This week is Sprinkler Week and it is ironic that the week starts with the announcement of a massive fire in Daventry that saw the total destruction of a 400,000 square foot warehouse – a warehouse that was only a matter of months old. Built at a cost of over £15million and designed with sustainability in mind (it achieved the global sustainability standard, BREEAM), it begs the question, why were sprinklers not included? To top it off, the week also ends with yet another fire at a builders merchants in Brighton.
The issue with fire is that all too often we think it won’t happen to us and when it does it is too late to do anything about it. We also don’t always appreciate the impact it can have – but inconvenience is something that we are all too quick to react to. It was only a few weeks ago that many of us were struggling with the snow. When schools close due to bad weather for a couple of days it means disruption. Imagine if your child’s school closed due to fire damage. Imagine the disruption a long term closure or relocation will have on your child’s education? But then there is a double standard when you consider local authorities across England and Wales have fined parents more than £24 million for taking their children out of school during term time but don’t appear to mind if schools are disrupted in the event of fire. It has been estimated that fires in UK schools disrupt the education of 90,000 children and students every year. Who is picking up that tab and what are we doing about it? Well not enough. In 2016, only 30% of new schools were built with sprinklers.
Sprinkler Week marks the launch of the NFCC’s (National Fire Chiefs Council) longer term plan to push for legislative change. It is also an opportunity to educate building owners and designers by dispelling the many myths surrounding sprinklers and help people understand their many benefits.
Sprinklers save lives and reduce injuries. They protect firefighters who attend incidents and reduce the amount of damage to both property and the environment from fire. In fact they are so good at protecting property that many business that experience a fire and have sprinklers fitted, are able to be back up and operational within days if not hours.
There is clear evidence that sprinklers work. In fact, the NFCC and the National Fire Sprinkler Network (NFSN) have worked together to investigate the effectiveness and reliability of sprinkler systems. Evidence shows that sprinkler systems operate on 94% of occasions demonstrating very high reliability. Furthermore, it is evident that when they do operate they extinguish or contain the fire on 99% of occasions.
Fire doesn’t discriminate; it doesn’t distinguish one building type to another. Its one constant, is that it wrecks lives. The devastating effect of fire was brought into sharp focus with last year’s Grenfell tragedy. As a result, it looks like regulatory change is on its way but the question I am currently finding myself asking, is this change going to be enough?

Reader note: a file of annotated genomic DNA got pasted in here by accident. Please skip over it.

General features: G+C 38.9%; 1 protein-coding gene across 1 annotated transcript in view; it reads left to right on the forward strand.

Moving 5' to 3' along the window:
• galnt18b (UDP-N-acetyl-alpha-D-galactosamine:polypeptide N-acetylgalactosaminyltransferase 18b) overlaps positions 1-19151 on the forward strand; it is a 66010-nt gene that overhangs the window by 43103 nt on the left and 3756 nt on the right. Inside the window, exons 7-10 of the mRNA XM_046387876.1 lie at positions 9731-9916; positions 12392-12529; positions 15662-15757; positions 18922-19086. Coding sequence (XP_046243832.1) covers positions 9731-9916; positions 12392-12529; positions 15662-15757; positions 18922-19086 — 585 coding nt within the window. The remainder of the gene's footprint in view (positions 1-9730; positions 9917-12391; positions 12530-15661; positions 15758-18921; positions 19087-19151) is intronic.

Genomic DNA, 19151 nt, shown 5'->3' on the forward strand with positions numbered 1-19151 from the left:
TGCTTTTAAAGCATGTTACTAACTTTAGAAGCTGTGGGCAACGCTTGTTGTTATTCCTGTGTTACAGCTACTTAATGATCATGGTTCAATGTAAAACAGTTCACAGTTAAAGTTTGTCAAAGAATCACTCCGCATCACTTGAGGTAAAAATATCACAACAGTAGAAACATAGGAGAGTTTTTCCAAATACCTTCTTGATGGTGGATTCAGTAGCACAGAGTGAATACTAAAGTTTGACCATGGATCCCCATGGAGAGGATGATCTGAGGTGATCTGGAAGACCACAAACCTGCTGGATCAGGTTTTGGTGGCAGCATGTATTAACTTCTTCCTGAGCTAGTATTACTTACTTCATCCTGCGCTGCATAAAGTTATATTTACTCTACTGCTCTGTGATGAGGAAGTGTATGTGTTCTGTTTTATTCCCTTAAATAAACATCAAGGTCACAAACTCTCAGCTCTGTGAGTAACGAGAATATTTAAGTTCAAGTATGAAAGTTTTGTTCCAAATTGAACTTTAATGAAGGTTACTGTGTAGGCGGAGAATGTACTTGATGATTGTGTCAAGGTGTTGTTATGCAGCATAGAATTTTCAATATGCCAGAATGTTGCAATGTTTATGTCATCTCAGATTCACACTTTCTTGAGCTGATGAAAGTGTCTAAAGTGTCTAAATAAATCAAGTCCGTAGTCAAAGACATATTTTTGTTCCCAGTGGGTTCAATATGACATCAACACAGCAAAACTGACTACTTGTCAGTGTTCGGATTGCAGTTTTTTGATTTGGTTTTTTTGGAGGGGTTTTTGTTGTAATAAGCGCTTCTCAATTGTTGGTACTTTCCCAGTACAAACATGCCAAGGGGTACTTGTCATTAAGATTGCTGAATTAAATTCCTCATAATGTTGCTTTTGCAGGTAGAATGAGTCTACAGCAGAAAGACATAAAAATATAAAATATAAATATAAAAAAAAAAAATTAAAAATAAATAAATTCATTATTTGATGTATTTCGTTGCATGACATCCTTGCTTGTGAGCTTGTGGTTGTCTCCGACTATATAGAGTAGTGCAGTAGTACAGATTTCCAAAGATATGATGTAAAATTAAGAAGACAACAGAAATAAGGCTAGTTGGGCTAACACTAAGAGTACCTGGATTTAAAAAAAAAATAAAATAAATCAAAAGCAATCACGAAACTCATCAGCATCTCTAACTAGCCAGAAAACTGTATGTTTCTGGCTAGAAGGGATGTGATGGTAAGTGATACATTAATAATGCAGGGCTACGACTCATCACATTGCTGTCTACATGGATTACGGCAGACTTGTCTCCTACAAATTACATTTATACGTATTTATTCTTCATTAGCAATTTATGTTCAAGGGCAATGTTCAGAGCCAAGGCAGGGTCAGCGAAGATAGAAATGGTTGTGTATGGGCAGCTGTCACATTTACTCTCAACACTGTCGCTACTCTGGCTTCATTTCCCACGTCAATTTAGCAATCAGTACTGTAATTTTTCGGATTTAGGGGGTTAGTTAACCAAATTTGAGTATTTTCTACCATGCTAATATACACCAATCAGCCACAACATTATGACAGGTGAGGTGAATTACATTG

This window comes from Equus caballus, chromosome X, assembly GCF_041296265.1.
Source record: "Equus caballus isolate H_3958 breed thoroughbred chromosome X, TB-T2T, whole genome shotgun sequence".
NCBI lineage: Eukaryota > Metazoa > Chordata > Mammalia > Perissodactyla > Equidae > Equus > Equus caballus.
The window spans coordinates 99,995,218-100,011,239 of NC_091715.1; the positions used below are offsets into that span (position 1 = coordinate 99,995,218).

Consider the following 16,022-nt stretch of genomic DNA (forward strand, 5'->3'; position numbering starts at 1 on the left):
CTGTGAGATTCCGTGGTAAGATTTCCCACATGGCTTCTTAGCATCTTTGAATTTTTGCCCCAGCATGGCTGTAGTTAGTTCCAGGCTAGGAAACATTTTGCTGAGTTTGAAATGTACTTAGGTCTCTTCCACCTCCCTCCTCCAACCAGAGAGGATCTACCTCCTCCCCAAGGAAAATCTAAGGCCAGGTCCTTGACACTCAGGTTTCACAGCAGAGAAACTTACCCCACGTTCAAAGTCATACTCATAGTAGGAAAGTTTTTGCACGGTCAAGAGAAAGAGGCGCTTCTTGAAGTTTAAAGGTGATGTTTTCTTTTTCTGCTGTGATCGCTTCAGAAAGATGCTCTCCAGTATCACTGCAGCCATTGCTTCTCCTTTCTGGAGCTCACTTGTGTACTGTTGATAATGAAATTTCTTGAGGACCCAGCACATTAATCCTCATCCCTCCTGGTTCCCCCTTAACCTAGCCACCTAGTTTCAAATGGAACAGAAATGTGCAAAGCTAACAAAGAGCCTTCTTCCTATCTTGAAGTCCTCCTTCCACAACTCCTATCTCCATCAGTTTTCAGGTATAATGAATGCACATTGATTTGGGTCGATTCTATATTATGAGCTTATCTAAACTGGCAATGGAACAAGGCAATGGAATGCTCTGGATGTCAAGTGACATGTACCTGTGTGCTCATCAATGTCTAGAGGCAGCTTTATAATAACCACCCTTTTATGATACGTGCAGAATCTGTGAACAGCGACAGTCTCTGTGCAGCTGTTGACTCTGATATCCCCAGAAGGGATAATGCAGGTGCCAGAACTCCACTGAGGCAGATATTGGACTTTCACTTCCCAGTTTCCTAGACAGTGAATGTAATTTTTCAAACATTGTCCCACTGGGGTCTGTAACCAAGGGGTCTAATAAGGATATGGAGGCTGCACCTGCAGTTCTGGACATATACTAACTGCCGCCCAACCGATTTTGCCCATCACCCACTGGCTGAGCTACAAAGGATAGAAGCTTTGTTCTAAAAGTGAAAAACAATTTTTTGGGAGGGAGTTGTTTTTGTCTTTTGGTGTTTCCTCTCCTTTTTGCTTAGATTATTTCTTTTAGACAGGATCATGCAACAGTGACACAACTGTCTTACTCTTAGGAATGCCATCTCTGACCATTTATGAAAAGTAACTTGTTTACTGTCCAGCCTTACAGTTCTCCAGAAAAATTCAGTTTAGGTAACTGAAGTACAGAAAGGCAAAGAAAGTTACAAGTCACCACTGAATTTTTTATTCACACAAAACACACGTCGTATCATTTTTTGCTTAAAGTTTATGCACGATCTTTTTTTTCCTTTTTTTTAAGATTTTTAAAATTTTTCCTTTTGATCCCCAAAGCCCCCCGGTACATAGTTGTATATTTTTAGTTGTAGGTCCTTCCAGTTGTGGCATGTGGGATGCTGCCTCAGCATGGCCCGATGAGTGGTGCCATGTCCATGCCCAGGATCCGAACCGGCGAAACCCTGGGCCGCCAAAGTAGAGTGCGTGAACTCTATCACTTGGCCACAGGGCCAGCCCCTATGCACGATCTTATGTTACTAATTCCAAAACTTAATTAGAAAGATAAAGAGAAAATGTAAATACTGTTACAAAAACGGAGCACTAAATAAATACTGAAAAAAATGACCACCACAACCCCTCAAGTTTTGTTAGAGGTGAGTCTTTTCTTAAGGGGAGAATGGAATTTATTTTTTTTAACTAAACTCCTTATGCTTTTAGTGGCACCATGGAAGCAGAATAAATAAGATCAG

Since Grenfell the weaknesses in our system of fire regulation has been exposed. This has been reinforced in Dame Judith Hackitt’s Interim Report into the Review of Building Regulations and Fire Safety calling it “not fit for purpose”. The concern is that we are now in the position of expecting a massive step forward in terms of regulatory guidance and if the rumours are to be heeded, we may just get cosmetic improvements. This isn’t enough.
What we need is a wide and deep review of the current Regulations and Guidance – something which many in the Fire Sector have been highlighting to Government for many years. We need this review to consider how we make our buildings resilient. Yes life safety is important, but we need to consider property protection too.
Sprinklers provide property protection and I am in no doubt that if the project design team or consultant had recommended sprinklers or the client had insisted on sprinklers, the fire earlier this week in Daventry would not have had the devastating impact it has had. Not only has this fire had a massive financial impact in terms of an insurance claim, jobs will be at risk, the local economy will be affected and there is the environmental impact that removing a fire damaged building and rebuilding it will have. Sprinklers would have helped to create a resilient building and the owners would not be facing the challenges that now lie ahead for them.
Sprinkler Week is important. It’s important that we understand the effect fires have and the benefits that sprinklers have. It is also important that we keep pushing for the regulatory change that is so needed. Sprinklers are an effective part of an overall fire safety solution. They can be used efficiently to improve fire safety in a range of new and existing buildings. They save lives, they save property.